request for information

My colleague, Gabe Jiran, returns the blog today with this quick post updating us on where things stand on the DOL’s proposed changes to the overtime rules (and providing me with an excuse to link to one of the few songs to mention “overtime” in the title.)

As you may recall from some of the prior posts here, employers scrambled to address the Department of Labor’s changes to the salary threshold for white collar exemptions under the Fair Labor Standards Act.  That change would have increased the salary threshold from $23,360 to $47,476 annually in December, 2016.

However, several states challenged this increase, resulting in a federal court in Texas issuing a nationwide injunction stalling the increase.  Of course, many employers had already made changes to address the increase, but the injunction still stands.

Then the election happened. Which changed everything.

Now, the DOL under the new Trump administration has indicated that it will not advocate for a specific salary level under its regulations, but will instead gather information about the appropriate salary levels.

The DOL has thus issued a request for information to get feedback, which can be accessed here.

What does this mean for employers? While this process will most likely result in an increase in the salary levels, it seems that the DOL will do so based on responses to its request for information rather than arbitrarily setting a salary level.

For now, employers should continue to follow the current regulations and the $23,360 salary level while, of course, also following the Connecticut guidelines where applicable too.

But stay tuned here: Developments in this area now seem on the way.

lettersPicture this scenario:

You come into your office one morning to learn that an employee has filed a charge of discrimination with the Equal Employment Opportunity Commission (EEOC) claiming that you failed to accommodate his disability reasonably and then terminated his employment because of his disability.

As if that isn’t challenging enough, many months afterwards, you receive a request from the EEOC to provide the names and contact information of his fellow employees who worked for you at the same time as the original complainant, as part of the EEOC’s investigation into the complaint.

This type of scenario isn’t uncommon; the state agency investigating discrimination complaints (CHRO) often requests information on co-workers as part of the investigation and sometimes requests that these co-workers be available for interview.

But here’s where the scenario gets interesting — and this story is based on a ruling on a motion to dismiss in federal court just this week in the EEOC v. Day & Zimmerman case.  The employer’s in-house counsel — seemingly with reference to outside counsel as well — decided to notify the co-workers of the request.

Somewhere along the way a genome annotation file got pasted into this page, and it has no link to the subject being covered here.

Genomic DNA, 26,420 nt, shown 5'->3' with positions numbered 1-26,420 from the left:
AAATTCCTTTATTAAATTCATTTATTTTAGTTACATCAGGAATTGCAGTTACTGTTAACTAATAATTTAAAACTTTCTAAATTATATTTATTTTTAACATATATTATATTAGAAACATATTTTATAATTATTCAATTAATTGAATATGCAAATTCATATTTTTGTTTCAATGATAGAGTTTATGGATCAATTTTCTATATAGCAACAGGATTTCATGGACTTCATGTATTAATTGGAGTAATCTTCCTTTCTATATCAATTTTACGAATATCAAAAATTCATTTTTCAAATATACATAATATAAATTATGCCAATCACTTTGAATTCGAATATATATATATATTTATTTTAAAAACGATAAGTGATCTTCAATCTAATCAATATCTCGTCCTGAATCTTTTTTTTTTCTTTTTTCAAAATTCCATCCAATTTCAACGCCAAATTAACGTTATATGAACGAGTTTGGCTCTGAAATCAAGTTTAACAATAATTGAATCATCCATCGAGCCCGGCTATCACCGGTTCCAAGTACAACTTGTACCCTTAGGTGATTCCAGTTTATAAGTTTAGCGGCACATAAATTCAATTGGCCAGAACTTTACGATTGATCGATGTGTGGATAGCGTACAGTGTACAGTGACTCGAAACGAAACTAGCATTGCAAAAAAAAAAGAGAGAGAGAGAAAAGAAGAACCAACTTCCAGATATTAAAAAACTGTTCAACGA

Indeed, the employer sent a letter to approximately 146 individuals, all of whom were members of same union as the Complainant and all of whom had worked, or continued to work, for the employer.  Whether you view the letter as an innocuous helpful note, or a nefarious threat will depend on your perspective.

In the letter (which you can download here at part of the employer’s filings — page 49), the employer identified the complainant by name, and indicated that he had filed a charge of discrimination on the basis of disability. The letter went on to identify the Complainant’s union local, the medical restrictions on his ability to work, and the accommodation he had requested. It further informed the recipients of their right to refuse to speak to EEOC investigator and offered them the option to have the employer’s counsel present if they chose to speak to EEOC.

Is there anything wrong with the letter?

According to the EEOC, yes (download here). The EEOC alleged that this letter constitutes retaliation against the original Complainant for opposing conduct made unlawful by the ADA. The EEOC further alleged that the letter interfered with the Complainant and the recipients of the letter in their the exercise or enjoyment of rights protected by the ADA, including the right to communicate with EEOC, the right to participate in an EEOC investigation, and the right to file a charge of discrimination with EEOC.